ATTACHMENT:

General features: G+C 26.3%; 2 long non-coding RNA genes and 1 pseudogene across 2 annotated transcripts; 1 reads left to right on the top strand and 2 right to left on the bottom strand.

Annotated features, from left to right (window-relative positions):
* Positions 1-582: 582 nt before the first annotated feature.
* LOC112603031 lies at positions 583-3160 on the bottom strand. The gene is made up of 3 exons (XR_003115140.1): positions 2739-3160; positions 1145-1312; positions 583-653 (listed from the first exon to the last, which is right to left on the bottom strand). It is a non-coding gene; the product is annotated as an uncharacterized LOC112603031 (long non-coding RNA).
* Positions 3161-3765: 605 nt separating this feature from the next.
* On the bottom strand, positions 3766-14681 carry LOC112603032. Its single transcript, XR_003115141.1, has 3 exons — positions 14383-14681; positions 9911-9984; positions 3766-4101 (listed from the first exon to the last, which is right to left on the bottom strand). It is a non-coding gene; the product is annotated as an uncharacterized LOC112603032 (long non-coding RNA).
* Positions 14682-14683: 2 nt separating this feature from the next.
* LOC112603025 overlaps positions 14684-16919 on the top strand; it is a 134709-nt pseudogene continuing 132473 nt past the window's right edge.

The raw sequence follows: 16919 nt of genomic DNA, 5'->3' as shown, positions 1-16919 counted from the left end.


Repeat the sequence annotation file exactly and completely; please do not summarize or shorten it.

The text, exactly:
General features: G+C 26.3%; 2 long non-coding RNA genes and 1 pseudogene across 2 annotated transcripts; 1 reads left to right on the top strand and 2 right to left on the bottom strand.

Annotated features, from left to right (window-relative positions):
* Positions 1-582: 582 nt before the first annotated feature.
* LOC112603031 lies at positions 583-3160 on the bottom strand. The gene is made up of 3 exons (XR_003115140.1): positions 2739-3160; positions 1145-1312; positions 583-653 (listed from the first exon to the last, which is right to left on the bottom strand). It is a non-coding gene; the product is annotated as an uncharacterized LOC112603031 (long non-coding RNA).
* Positions 3161-3765: 605 nt separating this feature from the next.
* On the bottom strand, positions 3766-14681 carry LOC112603032. Its single transcript, XR_003115141.1, has 3 exons — positions 14383-14681; positions 9911-9984; positions 3766-4101 (listed from the first exon to the last, which is right to left on the bottom strand). It is a non-coding gene; the product is annotated as an uncharacterized LOC112603032 (long non-coding RNA).
* Positions 14682-14683: 2 nt separating this feature from the next.
* LOC112603025 overlaps positions 14684-16919 on the top strand; it is a 134709-nt pseudogene continuing 132473 nt past the window's right edge.

The raw sequence follows: 16919 nt of genomic DNA, 5'->3' as shown, positions 1-16919 counted from the left end.